Titania Inglis Achieves “Almost Zero” Waste With Iceberg-Inspired Spring/Summer 2011 Collection

Titania Inglis, Spring/Summer 2011, eco-fashion, sustainable fashion, green fashion, ethical fashion, sustainable style

Photos by Evan Browning

Titania Inglis didn’t call her Spring/Summer 2011 collection “Almost Zero” for nothing. Waste reduction was an important consideration for the Brooklyn designer, thanks in no small part to the advocacy of Timo Rissanen, an assistant professor at Parsons The New School for Design and a vocal proponent of zero-waste fashion. But good design is invisible, and Inglis’s pieces aren’t the least overworked—or overwrought. Comprising nine origami-inspired pieces that belie their underlying complexity, Almost Zero offers an immaculate terrain of alabaster and ivory, punctuated by occasional flushes of indigo, rust, and pale madder from nature-derived dyes.

Titania Inglis, Spring/Summer 2011, eco-fashion, sustainable fashion, green fashion, ethical fashion, sustainable style

ZERO TO HERO

Inglis describes her collection as “a bit future ’70s Edwardian,” with a palette that owes a debt to Olaf Otto Becker’s photographs of icebergs in Greenland. “I absolutely fell in love with the light-blue Japanese denim I used, which is organic cotton dyed with natural indigo,” she tells Ecouterre, “so I challenged myself to make a long denim skirt that would look modern, and that skirt became the departure point for the rest of the collection.”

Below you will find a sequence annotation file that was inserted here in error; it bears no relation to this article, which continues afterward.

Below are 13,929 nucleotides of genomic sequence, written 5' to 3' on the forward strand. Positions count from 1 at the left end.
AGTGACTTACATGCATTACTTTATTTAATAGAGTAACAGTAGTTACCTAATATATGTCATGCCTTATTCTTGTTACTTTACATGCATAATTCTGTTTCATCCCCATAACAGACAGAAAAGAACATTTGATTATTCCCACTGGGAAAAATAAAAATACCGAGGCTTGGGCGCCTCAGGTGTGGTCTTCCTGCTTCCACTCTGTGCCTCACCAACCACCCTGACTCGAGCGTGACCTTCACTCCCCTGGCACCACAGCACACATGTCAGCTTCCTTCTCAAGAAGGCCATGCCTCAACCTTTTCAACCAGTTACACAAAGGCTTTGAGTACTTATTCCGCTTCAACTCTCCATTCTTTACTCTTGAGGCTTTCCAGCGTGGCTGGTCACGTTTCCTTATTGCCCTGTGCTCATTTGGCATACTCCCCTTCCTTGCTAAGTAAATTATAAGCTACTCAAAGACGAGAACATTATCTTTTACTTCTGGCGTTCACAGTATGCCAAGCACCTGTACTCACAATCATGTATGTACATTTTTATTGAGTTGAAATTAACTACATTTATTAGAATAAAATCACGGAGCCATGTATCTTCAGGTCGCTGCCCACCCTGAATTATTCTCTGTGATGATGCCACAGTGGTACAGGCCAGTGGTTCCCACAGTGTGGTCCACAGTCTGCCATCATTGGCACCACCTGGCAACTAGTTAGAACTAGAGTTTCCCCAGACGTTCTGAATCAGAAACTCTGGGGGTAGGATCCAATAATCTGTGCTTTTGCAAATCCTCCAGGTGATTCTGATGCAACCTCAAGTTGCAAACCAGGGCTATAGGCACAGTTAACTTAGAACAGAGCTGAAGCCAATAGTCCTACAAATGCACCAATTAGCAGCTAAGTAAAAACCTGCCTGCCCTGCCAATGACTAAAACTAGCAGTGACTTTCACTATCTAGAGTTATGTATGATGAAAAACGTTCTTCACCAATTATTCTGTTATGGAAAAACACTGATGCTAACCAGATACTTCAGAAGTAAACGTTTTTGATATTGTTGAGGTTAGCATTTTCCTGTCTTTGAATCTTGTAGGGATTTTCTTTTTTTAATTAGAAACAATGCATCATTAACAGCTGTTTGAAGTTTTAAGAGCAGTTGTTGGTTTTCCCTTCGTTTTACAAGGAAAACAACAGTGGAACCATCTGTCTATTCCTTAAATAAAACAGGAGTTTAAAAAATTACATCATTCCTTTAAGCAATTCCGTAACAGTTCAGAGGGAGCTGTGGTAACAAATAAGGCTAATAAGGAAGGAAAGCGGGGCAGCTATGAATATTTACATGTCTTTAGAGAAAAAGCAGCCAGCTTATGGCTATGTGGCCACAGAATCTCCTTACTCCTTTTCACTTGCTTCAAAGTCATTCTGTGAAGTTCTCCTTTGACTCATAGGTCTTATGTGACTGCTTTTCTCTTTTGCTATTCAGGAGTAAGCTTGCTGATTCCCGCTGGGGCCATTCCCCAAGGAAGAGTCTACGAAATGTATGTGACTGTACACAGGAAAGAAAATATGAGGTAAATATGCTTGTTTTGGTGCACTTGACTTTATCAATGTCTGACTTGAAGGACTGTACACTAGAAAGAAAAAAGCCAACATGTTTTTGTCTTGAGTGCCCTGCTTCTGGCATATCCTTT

Like all her clothing, every piece is stitched in New York City’s famed Garment District.

An ultra-thin organic-cotton shirting from Japan, in the meantime, became the basis for her bias dress and tee. A third fabric, a blend of silk and organic-cotton twill from Italy, developed into a wide-leg trouser and blouse. Like all her clothing, every piece is stitched in New York City’s famed Garment District. Inglis does cop to a shortfall or two, however. “With concessions to fit, sizing, and plain old practicality, I wasn’t able to make any perfectly zero-waste pieces,” she admits. “But they’re quite close, and it was a fascinating challenge that really helped me expand my thinking about sustainable clothing design.”

+ Titania Inglis

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